5.) Alice and Takumi, Let’s Talk About Love by Claire Kann

Alice and Takumi are just adorable. They were really sweet together and made a solid effort to figure out how to make the relationship work as well as it could for them. They were respectful and very, very sweet.

4.) Grace and Eva, How To Make A Wish by Ashley Herring Blake

Grace and Eva’s chemistry captivated me from the first page they shared together. I loved all of the sneaking around into lighthouses and the bonding they did through their struggles in their lives.

3.) Taylor, Theo, and Josey, 3 by Hannah Moskowitz

Best. Trio. Ever. Did I want to be there with these three wonderful characters as their story progressed? Yes. Yes I did.

2.) Simon and Blue, Simon vs. The Homo Sapiens Agenda by Becky Albertalli

Is there really any question about this one?

1.) Rufus and Mateo, They Both Die At The End by Adam Silvera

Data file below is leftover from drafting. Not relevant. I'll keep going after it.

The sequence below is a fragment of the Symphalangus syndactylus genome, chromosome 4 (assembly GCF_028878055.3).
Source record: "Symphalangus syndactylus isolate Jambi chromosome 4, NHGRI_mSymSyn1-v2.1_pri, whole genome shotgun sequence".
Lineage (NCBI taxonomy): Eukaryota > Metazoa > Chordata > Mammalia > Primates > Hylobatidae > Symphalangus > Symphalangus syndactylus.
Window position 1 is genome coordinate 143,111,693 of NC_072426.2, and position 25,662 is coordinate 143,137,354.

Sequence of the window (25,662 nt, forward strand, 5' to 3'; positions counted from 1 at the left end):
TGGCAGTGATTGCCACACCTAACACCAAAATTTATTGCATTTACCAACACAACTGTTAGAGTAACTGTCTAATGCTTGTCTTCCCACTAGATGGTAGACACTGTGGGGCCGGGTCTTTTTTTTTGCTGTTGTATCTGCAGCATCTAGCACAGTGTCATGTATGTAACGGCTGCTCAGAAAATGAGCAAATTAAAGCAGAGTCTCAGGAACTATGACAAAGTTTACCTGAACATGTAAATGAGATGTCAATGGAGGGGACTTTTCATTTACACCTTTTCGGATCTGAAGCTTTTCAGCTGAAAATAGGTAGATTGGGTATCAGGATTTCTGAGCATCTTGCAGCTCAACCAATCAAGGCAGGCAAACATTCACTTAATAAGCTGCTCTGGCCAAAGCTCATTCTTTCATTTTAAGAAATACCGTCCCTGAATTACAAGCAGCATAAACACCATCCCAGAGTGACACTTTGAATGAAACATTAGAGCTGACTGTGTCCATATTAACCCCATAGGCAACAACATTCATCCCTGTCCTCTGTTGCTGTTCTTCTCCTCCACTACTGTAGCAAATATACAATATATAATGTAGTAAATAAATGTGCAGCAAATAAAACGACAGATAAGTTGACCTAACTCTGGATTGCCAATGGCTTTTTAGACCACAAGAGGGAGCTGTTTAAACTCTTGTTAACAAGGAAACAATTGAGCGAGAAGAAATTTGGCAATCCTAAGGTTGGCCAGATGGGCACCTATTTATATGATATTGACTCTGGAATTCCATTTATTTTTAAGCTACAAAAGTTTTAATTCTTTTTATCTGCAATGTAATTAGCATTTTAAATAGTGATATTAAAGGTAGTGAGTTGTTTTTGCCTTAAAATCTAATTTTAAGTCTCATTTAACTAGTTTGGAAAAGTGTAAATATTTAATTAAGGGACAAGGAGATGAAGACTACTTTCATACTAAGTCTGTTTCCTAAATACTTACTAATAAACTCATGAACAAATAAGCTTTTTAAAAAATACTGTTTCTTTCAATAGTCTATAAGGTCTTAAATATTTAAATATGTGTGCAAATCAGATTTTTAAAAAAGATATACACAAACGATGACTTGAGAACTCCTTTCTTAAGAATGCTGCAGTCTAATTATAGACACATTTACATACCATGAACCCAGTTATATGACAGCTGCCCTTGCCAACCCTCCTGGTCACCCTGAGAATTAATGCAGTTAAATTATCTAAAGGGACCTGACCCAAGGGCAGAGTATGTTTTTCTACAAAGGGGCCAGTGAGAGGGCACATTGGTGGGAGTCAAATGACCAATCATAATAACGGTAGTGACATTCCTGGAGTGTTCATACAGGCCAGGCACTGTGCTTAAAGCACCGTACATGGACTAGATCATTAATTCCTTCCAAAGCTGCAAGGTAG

Rufus and Mateo stole my heart and then made me cry. Thanks, Silvera.

Who are your favorite queer couples in books? Let me know in the comments!

Review: The Five Stages of Andrew Brawley by Shaun David Hutchinson

Image of book cover from Goodreads
Image of book cover from Goodreads

Title: The Five Stages of Andrew Brawley

Author: Shaun David Hutchinson

Category: YA Contemporary (LGBTQIAP+)

Publisher/Date: Simon Pulse/20 January 2015

Edition: ebook



Barnes and Noble:

Andrew Brawley was supposed to die that night. His parents did, and so did his sister, but he survived.

Now he lives in the hospital. He serves food in the cafeteria, he hangs out with the nurses, and he sleeps in a forgotten supply closet. Drew blends in to near invisibility, hiding from his past, his guilt, and those who are trying to find him.

Then one night Rusty is wheeled into the ER, burned on half his body by hateful classmates. His agony calls out to Drew like a beacon, pulling them both together through all their pain and grief. In Rusty, Drew sees hope, happiness, and a future for both of them. A future outside the hospital, and away from their pasts.

But Drew knows that life is never that simple. Death roams the hospital, searching for Drew, and now Rusty. Drew lost his family, but he refuses to lose Rusty, too, so he’s determined to make things right. He’s determined to bargain, and to settle his debts once and for all.